A Victory for ‘Race-Neutral’ Diversity Efforts?

Among the strategies Thomas Jefferson implemented were priority admission for the top 1.5 percent of eighth graders in the county’s public middle schools, a waiver of the traditional $100 admission fee and the elimination of a rigorous entrance exam—changes that mirror some colleges’ proposals for post–affirmative action diversity efforts, like top 10 percent plans and test-optional policies. Admissions officers at Thomas Jefferson were also instructed to consider “experience factors” such as family income, first-generation status and membership in any historically underrepresented groups.

Richard Kahlenberg, a lecturer at George Washington University’s school of public policy and a longtime advocate for class-based affirmative action, called the decision to pass on the Thomas Jefferson case “very good news” for advocates of race-neutral diversity efforts.

“Typically if SCOTUS is upset about the direction of the lower courts, they don’t hesitate to intervene. That they didn’t is, to me, a green light for authentic, race-neutral strategies to increase diversity,” he said. “I think the court is hitting a sweet spot that aligns with most Americans’ thinking: that the goal of racial diversity is commendable, but racial preferences are not.”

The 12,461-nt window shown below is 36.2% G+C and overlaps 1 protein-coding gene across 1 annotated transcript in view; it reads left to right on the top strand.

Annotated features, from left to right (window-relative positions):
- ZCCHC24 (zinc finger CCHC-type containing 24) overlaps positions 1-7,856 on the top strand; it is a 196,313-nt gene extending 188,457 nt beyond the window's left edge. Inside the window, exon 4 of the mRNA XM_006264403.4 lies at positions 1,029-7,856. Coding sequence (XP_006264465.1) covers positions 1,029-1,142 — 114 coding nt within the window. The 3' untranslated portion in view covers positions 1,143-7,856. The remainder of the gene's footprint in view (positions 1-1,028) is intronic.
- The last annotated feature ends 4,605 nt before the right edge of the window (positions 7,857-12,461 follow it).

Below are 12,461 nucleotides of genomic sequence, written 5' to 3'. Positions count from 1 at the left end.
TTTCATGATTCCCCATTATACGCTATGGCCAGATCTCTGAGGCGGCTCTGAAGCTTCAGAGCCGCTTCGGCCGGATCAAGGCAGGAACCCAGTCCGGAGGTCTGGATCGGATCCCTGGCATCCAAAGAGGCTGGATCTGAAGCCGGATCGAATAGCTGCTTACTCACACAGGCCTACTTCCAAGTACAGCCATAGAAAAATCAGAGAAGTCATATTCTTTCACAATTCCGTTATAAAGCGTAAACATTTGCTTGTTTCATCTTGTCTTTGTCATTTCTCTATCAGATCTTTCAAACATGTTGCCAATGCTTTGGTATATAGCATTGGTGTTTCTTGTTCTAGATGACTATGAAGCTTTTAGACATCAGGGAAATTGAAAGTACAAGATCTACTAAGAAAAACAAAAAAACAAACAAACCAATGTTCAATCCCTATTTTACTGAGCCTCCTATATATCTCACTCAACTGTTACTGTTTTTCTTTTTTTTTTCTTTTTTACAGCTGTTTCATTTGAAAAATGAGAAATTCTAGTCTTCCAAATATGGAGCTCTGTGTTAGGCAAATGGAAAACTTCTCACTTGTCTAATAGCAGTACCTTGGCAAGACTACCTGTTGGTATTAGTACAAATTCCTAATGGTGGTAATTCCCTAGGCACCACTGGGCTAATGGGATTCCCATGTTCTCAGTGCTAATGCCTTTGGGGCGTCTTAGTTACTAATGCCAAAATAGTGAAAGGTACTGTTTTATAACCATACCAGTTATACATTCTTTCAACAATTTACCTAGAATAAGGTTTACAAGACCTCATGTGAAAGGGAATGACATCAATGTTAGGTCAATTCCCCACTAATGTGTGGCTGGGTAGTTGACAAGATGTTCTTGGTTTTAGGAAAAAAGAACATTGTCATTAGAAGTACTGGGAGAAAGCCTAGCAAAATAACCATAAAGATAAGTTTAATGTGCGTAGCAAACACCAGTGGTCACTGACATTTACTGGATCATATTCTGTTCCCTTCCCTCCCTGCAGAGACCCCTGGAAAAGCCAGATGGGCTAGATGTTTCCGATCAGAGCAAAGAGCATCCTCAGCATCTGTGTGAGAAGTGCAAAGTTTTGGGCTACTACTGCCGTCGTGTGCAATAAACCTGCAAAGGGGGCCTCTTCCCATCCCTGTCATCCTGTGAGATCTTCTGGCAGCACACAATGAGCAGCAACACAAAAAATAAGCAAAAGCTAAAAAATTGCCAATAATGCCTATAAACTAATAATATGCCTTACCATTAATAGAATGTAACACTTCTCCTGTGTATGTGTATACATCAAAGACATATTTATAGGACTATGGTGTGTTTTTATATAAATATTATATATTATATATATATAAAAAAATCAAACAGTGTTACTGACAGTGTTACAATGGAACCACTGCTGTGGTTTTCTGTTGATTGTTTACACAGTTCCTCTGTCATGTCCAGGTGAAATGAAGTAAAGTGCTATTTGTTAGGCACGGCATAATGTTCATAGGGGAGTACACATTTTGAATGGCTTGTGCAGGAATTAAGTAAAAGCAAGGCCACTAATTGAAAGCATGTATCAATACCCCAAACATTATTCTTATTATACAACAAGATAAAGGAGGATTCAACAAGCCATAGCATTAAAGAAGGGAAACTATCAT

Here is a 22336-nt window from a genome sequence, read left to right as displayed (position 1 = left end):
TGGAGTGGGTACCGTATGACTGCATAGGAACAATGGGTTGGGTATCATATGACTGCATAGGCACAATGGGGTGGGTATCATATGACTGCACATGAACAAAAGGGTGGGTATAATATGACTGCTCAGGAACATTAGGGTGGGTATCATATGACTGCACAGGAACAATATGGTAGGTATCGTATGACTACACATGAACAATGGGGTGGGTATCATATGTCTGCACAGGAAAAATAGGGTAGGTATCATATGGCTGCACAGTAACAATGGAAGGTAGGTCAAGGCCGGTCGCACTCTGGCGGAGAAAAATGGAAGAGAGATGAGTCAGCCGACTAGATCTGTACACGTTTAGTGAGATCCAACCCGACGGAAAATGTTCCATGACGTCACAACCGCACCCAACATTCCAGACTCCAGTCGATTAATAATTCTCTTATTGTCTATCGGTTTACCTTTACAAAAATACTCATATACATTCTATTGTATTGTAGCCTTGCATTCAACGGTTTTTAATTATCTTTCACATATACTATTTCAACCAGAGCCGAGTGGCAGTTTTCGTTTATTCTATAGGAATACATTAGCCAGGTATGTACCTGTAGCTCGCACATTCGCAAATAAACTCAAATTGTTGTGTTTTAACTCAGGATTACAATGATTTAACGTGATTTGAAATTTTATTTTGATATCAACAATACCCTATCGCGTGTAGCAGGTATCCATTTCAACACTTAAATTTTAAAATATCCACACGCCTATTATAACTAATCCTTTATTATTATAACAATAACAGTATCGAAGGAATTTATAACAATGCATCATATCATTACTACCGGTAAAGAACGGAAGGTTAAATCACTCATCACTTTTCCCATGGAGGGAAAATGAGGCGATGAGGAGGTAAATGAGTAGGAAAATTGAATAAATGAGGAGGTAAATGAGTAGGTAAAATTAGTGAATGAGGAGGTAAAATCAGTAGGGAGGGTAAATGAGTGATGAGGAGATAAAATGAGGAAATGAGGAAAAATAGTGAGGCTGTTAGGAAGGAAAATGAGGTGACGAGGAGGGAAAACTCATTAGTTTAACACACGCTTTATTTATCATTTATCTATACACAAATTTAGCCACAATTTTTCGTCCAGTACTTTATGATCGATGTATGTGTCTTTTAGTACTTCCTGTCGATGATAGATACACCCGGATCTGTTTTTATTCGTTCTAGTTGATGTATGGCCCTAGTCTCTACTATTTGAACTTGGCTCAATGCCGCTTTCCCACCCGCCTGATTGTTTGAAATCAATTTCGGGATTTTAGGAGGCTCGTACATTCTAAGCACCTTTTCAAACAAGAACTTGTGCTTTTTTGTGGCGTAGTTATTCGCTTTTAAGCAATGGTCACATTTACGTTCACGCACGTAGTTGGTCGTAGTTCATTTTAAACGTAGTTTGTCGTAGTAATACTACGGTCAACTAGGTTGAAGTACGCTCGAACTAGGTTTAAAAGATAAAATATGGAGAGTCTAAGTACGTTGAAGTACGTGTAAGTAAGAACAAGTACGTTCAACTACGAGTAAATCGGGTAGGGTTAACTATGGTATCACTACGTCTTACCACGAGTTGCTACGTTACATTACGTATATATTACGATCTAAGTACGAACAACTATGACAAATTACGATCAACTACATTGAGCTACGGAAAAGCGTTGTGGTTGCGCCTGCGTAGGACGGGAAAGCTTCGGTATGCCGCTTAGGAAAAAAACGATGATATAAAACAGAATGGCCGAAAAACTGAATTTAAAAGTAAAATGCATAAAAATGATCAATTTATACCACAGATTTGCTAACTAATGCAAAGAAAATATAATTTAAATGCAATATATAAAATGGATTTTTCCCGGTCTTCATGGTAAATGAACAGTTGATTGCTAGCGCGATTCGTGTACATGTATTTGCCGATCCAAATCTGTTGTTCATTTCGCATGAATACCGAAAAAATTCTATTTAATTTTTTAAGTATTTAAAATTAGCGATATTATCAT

Roper said that while he hesitates to conjecture about the justices’ rationale, he believes the Thomas Jefferson case was a clear example of racially discriminatory practices disguised as diversity efforts. He worries that the Supreme Court’s refusal to review it will encourage other competitive high schools—as well as colleges—to adopt similar practices.

“They say it’s not discriminatory but the proof is in the results. They admit that it had a racial purpose,” he said. “The Fourth Circuit essentially blessed discrimination as long as it doesn’t go too far. Letting that decision stand is just going to make things messy for other institutions.”

Sonja Starr, a law professor at the University of Chicago, cautioned against reading too much into the denial. She said it could be a sign that a majority of justices do not share some of the more radical interpretations of the SFFA decision—that it prohibits institutions from taking any actions for the purpose of increasing racial diversity, for instance. Or it could just mean this isn’t the right case, or the right time, to clarify the ruling.